Image 2: RG-6 cabling used for cable or satellite service. With black and white, I'm assuming that you have structured wiring installed in the walls. In this case the cables are connected to an Antronix ampifier for Rogers cable TV distribution. Are you running a VOIP phone as it looks like there is a converter which converts the cable output to ethernet output. Its had to tell exactly from the image but thats what it looks like to me. First time that I've seen that. The amplifer is MoCA qualified so that you can run Whole House PVR. The MoCA filter built into the amp will protect your Whole Home System from outside interference, such as someone else deleting your recorded shows. That amp is also a DOCSIS II amplifier which is compatible with Rogers DOSCIS III system, unless Rogers decides to flip the switch someday and use the extended frequency range in the lower band which runs from 5 to 85 Mhz from what I remember of the DOCSIS III spec.
Image 3: Downstairs showing the Rogers cable coming into the home and Cat 5/5e (yellow and blue) and alarm wiring (small white). Looks like there is also some white RG-6 cabling as well.
Image 4: Ethernet cables with connectors installed. If those are installed on all of the blue ethernet cables, you can plug them into a gigabit switch. Black RG-6 cable has a crimped connector installed.
Image 5: Wallplate with keystones installed. Looking at that and the next picture, the middle Cat 5e keystone is the wrong type of keystone for telephone use. Thats an RJ-45 keystone, not an RJ-11 keystone. That's probably why you are confused about this.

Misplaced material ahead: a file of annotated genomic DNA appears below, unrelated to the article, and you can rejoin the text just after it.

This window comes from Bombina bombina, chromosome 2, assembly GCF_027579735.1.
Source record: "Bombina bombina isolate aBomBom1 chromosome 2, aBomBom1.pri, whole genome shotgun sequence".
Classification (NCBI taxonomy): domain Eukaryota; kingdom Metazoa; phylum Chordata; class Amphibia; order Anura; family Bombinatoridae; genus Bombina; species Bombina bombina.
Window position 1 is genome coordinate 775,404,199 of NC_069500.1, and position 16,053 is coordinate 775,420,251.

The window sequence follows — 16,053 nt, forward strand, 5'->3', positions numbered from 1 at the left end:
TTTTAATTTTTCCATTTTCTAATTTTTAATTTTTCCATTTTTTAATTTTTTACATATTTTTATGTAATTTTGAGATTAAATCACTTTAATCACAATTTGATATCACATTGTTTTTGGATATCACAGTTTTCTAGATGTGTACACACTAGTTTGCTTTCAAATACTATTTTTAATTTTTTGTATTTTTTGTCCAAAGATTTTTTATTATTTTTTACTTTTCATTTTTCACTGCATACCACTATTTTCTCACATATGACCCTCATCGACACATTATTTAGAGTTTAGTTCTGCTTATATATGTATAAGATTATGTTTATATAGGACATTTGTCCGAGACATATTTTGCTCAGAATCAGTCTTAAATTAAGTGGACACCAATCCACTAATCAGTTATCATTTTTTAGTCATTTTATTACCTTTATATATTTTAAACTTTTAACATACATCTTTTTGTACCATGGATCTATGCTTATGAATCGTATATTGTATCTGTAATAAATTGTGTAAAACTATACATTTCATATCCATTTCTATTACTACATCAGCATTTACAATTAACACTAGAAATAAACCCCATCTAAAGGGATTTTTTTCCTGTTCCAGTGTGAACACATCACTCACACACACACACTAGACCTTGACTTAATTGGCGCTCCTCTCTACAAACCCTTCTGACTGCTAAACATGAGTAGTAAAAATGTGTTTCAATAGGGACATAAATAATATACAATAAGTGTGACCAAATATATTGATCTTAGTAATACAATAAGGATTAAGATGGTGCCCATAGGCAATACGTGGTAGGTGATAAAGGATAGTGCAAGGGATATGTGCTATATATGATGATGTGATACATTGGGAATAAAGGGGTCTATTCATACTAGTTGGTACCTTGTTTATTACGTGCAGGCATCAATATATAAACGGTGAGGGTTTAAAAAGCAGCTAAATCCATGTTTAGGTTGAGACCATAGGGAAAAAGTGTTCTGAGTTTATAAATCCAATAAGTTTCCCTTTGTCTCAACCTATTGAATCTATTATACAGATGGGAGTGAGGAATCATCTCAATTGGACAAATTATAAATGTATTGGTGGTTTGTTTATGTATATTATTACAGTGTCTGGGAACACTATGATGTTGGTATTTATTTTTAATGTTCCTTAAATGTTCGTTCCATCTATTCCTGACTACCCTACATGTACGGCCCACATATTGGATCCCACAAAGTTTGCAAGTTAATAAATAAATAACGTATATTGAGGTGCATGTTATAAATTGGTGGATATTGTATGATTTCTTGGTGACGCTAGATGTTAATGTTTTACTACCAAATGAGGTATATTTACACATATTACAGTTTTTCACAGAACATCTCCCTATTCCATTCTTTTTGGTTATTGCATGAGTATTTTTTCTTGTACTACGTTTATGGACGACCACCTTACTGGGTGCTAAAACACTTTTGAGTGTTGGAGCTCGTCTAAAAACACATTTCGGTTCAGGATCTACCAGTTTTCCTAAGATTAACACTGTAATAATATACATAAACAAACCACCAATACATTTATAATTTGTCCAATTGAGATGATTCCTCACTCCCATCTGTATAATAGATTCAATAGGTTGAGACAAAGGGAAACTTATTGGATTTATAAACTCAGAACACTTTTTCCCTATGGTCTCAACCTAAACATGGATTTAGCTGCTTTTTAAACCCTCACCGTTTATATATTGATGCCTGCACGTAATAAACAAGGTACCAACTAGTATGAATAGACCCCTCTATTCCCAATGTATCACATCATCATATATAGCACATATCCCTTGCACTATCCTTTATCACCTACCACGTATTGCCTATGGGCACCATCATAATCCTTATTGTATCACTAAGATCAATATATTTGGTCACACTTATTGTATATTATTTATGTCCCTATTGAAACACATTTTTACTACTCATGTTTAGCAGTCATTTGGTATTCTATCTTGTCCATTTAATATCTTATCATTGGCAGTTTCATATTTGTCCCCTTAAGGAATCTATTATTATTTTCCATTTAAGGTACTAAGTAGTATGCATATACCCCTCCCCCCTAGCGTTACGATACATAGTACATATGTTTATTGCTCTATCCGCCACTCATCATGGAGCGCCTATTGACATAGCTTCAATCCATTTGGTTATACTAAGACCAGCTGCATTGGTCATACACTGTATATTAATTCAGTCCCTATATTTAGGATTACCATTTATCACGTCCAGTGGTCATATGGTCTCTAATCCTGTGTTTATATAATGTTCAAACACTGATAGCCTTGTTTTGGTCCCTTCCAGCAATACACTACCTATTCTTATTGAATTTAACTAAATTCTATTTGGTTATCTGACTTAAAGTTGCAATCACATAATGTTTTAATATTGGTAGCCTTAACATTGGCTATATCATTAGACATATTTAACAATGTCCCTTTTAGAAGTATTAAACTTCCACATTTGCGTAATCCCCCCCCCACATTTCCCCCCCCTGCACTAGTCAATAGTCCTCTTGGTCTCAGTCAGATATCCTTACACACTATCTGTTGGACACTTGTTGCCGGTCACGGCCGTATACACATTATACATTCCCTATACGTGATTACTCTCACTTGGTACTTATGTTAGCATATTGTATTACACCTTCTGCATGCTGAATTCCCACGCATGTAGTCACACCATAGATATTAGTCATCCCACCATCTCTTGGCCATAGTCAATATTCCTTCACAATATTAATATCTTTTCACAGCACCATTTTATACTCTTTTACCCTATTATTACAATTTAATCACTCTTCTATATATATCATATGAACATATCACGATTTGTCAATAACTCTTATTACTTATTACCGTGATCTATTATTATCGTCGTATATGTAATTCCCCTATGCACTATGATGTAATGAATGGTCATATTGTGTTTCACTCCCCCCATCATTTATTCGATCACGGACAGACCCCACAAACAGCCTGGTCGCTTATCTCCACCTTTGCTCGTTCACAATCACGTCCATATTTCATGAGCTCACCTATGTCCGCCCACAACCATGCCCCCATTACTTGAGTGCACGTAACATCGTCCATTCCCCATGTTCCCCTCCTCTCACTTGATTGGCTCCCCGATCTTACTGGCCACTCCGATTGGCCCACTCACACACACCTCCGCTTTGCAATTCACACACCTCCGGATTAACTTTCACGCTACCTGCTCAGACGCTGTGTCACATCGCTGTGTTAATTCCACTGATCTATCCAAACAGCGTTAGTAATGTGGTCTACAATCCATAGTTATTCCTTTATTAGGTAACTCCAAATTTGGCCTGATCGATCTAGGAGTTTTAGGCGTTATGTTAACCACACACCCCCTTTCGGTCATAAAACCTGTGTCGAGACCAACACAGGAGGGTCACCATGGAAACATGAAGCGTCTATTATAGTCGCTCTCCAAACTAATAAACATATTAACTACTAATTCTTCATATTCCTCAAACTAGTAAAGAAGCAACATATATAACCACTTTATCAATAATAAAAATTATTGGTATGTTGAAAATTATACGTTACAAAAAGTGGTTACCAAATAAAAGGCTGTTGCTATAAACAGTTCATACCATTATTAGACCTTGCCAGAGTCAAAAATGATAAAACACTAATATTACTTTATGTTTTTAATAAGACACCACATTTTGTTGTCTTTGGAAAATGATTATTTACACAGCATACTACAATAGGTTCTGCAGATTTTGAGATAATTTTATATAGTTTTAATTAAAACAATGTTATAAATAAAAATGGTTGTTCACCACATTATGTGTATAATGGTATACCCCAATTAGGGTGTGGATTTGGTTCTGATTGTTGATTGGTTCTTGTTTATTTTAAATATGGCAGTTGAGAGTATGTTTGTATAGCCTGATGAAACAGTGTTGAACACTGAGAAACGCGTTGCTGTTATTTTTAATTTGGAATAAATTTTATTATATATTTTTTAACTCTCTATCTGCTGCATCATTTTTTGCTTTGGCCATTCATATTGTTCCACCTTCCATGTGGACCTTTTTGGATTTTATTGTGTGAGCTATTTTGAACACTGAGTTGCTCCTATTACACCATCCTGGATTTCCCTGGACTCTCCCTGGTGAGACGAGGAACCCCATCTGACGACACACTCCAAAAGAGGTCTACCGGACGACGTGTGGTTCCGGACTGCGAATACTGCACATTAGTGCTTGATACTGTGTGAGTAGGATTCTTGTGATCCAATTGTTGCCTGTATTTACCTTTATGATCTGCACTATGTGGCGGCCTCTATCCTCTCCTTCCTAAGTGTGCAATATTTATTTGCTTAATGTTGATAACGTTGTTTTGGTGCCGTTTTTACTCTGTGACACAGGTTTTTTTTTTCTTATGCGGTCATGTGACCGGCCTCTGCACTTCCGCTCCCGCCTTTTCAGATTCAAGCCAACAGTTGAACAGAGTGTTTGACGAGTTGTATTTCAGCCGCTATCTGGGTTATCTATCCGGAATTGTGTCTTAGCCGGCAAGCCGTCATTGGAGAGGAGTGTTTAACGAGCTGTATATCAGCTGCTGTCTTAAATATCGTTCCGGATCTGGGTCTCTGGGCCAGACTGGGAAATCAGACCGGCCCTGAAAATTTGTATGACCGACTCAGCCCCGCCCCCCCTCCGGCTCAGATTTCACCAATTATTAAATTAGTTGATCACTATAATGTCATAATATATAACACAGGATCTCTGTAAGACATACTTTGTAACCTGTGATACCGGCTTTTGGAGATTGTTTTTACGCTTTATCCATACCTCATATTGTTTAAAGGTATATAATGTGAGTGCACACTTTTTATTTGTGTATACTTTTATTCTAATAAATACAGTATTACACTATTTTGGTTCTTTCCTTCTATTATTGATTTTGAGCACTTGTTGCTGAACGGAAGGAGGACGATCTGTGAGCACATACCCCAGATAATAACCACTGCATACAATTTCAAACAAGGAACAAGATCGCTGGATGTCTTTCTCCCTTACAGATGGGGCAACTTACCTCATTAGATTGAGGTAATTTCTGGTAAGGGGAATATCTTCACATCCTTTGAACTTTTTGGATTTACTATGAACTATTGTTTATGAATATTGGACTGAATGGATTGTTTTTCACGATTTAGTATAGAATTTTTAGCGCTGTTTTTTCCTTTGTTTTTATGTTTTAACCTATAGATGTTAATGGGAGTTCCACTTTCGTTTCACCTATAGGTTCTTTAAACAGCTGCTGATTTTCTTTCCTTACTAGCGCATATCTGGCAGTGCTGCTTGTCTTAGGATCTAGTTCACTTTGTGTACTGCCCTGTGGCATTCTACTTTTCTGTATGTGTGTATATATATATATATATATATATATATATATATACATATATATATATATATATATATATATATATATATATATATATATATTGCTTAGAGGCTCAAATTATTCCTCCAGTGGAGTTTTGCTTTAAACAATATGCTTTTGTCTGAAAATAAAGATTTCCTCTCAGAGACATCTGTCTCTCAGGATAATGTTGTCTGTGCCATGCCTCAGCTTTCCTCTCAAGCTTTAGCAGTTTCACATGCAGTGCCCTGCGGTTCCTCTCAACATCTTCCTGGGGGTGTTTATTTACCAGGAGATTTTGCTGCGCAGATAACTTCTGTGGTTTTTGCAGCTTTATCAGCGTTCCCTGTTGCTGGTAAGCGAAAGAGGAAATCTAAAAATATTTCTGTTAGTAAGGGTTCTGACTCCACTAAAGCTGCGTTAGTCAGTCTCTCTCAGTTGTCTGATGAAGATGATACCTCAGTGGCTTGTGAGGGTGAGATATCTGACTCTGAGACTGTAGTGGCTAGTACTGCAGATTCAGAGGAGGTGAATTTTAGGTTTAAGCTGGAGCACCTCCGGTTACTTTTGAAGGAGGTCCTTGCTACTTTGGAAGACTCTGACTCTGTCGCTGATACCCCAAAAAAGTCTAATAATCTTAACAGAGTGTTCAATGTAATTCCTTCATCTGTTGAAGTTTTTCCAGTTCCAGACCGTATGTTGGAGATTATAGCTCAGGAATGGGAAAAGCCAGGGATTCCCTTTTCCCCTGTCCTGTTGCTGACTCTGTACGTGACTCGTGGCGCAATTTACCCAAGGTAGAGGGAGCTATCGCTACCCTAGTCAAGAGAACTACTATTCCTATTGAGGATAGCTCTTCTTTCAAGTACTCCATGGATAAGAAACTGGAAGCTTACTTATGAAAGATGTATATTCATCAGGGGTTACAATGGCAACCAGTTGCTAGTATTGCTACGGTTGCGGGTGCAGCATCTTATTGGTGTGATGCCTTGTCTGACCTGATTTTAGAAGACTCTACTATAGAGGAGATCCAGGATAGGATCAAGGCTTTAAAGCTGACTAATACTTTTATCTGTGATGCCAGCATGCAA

Image 6: Rear Keystone view: You can see the two wires from the yellow Cat 5/5e telephone cable connecting to the middle white coloured keystone. The ethernet connects to the lower blue keystone.
Image 7: Shows the Rogers connector box with the alarm cable (?) running off to the alarm system box.
So, to use the telephone jacks you can fit a typical RJ-11 phone connector into that middle keystone. The RJ-11 conector is smaller in width and will fit the RJ-45 jack. If its inserted straight, I suspect that it should work. I've never done it that way, but in theory it should work. In that case, its just a matter of connecting a phone system to the Rogers box in the basement. If it turns out that it doesn't work for some reason, you would either have to replace the middle keystone, or build a RJ-11 to RJ-45 converter cable. Its easier just to replace the keystone.